ACTS 8:26-40 ; JOHN 6:44-51

"ALL SHALL BE TAUGHT BY GOD" (Isaiah 54:13)   This citation from Isaiah, Israel's most prestigious prophet, is followed in the Hebrew text by a phrase that states a consequence of this divine teaching: "great will be the fulfillment of all."  In quoting the prophetic words, Jesus, rather than including this prediction of fulfillment, spells out what this fulfillment consists in concretely by his further comments.  First, he points out that the God who is the teacher Isaiah names is the Father of Jesus himself.  Having thus declared his credentials, he proclaims that attaining to the fulfillment of which the prophet spoke depends upon believing his bold claim that he comes from God and has seen the Father.  Only after stressing the need for such a faith does the Lord elaborate on the nature and consequence of his identity as the one sent by the Father.  The astonishing fruit of this faith in him as God's emissary is nothing less than eternal life.

Having introduced this subject of life without end, Jesus proceeds to assert further that he not only witnesses to his Father's gift of life eternal, he himself embodies it and makes it available to those who approach him through trusting faith.  "I am the living bread that came down from heaven; whoever eats this bread will live forever.  And the bread that I give is my flesh for the life of the world."  Shortly after these remarkable words, the Jews to whom they were addressed reacted with passionate feeling, John informs us.  Our text in this liturgy ends at this point, leaving us to reflect on the response to Jesus' challenging assertion.  If we turn to the context in the fourth Gospel, we find that the next sentence tells us "There arose a fight among the Jews who said 'how can this man give us his flesh o eat?'"Such a strong response is understandable and could hardly have surprised our Lord.  He fully realized how provocative his claims were. To underline his point he repeated his teaching in even clearer terms: "The one who eats my flesh and drinks my blood has eternal life, and I will raise him up on the last day."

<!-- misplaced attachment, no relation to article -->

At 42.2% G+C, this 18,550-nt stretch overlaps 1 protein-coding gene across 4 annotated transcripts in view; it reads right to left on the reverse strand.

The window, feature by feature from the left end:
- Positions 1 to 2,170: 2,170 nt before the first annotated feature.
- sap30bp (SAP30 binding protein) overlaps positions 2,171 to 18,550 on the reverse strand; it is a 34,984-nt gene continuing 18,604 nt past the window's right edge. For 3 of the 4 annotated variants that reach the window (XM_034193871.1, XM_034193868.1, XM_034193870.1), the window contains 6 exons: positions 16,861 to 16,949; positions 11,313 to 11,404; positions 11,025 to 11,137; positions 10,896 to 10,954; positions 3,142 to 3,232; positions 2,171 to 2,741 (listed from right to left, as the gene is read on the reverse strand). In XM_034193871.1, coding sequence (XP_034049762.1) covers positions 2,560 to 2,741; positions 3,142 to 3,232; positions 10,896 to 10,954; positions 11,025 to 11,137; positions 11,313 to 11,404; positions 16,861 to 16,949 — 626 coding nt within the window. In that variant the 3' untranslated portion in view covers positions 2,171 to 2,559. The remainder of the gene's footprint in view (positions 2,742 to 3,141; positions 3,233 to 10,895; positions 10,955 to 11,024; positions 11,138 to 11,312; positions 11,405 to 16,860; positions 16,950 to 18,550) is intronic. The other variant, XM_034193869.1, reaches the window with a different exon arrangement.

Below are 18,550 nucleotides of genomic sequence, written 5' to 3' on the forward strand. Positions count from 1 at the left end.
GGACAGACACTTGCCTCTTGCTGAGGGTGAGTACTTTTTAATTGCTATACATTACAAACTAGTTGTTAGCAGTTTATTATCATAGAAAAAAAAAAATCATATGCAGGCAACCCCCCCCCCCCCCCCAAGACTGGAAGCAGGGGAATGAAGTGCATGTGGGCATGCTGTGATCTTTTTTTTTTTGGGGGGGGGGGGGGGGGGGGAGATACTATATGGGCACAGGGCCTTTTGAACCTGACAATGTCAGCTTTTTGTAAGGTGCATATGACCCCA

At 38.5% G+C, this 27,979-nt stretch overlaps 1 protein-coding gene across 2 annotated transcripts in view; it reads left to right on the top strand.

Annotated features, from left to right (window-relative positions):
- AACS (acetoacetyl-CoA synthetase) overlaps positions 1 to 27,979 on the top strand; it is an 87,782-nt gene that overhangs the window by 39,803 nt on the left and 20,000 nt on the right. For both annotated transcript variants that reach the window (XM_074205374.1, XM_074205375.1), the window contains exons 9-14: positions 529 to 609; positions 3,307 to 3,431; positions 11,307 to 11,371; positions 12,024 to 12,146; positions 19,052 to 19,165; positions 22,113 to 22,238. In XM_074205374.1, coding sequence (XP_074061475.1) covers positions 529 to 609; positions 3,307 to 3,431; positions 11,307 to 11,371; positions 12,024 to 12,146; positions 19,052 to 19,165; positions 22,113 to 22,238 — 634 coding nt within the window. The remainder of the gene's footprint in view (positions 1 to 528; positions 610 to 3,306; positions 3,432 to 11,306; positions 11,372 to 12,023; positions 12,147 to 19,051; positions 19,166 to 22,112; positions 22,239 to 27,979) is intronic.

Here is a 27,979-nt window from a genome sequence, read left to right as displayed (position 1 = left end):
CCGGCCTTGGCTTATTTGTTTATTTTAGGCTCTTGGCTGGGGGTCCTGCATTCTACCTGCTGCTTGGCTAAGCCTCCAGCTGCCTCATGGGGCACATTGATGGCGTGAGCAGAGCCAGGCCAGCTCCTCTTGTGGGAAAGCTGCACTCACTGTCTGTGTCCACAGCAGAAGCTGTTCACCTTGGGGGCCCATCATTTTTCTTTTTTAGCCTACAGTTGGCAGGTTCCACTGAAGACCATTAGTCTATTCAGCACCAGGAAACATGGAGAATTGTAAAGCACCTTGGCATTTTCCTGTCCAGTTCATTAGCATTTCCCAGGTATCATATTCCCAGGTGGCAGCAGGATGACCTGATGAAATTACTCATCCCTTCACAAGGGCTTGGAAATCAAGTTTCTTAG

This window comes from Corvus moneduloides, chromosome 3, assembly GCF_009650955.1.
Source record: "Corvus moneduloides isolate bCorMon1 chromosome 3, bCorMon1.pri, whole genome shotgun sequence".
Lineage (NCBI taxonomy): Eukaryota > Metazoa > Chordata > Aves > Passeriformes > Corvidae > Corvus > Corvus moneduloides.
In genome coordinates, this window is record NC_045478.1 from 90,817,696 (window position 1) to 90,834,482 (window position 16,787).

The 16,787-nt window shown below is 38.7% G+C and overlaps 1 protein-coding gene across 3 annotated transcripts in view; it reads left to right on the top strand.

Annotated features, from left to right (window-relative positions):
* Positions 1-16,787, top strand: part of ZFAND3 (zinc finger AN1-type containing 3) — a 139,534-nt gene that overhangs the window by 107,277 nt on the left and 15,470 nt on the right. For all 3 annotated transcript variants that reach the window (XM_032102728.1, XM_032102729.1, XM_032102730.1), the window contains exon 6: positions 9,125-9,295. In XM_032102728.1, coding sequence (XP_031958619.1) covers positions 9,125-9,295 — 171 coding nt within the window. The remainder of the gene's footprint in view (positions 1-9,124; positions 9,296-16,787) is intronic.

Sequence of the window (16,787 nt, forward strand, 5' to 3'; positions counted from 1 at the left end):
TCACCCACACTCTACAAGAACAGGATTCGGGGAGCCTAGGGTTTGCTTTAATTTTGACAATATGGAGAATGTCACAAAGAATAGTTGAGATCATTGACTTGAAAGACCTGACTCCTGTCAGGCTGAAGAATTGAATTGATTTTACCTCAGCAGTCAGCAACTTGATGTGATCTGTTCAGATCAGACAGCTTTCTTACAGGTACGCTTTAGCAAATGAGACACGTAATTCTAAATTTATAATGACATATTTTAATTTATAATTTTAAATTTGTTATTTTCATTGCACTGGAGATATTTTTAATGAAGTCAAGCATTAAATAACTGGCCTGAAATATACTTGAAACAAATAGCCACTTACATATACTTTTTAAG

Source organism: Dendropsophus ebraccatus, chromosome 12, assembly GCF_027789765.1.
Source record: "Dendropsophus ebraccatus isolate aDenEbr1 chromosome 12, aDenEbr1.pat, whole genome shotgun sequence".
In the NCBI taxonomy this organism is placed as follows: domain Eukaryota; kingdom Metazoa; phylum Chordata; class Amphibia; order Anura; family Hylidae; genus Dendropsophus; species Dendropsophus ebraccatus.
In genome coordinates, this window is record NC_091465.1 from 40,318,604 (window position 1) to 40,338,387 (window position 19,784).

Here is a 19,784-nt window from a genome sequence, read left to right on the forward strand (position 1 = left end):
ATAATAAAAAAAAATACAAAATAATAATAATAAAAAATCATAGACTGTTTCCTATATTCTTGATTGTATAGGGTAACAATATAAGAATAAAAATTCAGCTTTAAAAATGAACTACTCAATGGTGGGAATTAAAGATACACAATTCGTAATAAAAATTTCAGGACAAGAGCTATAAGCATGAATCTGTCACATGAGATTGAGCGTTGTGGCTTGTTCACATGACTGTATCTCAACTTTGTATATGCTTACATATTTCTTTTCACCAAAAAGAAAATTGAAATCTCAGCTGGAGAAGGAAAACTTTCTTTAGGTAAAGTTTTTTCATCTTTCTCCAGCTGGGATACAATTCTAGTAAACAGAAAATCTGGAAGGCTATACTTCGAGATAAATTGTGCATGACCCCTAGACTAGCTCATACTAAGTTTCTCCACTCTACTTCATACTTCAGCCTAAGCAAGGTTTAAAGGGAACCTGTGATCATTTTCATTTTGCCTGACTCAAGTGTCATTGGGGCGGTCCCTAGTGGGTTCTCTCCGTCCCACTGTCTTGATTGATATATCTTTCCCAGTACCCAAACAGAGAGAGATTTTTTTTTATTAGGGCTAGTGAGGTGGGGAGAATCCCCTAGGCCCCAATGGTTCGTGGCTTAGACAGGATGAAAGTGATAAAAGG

The response of many whom he addressed, we are told, was to be rejection of this teaching Realizing this our Lord only insisted on its literal truth, saying: "the words I have spoken to you are spirit and life. . . . . that is why I told you 'no one can come to me unless it be given him by the Father'".

In this exchange the real presence of the body and blood of Christ in the Eucharistic bread and wine is asserted with all desirable clarity.  This truth is brought before us today as we continue to celebrate the reality of the resurrection.  We are given strong assurance by the Savior himself that he who lives even now in the glory remains with us under the outward form or the Eucharistic bread and wine, to be consecrated at this altar.

Abbot John Eudes Bamberger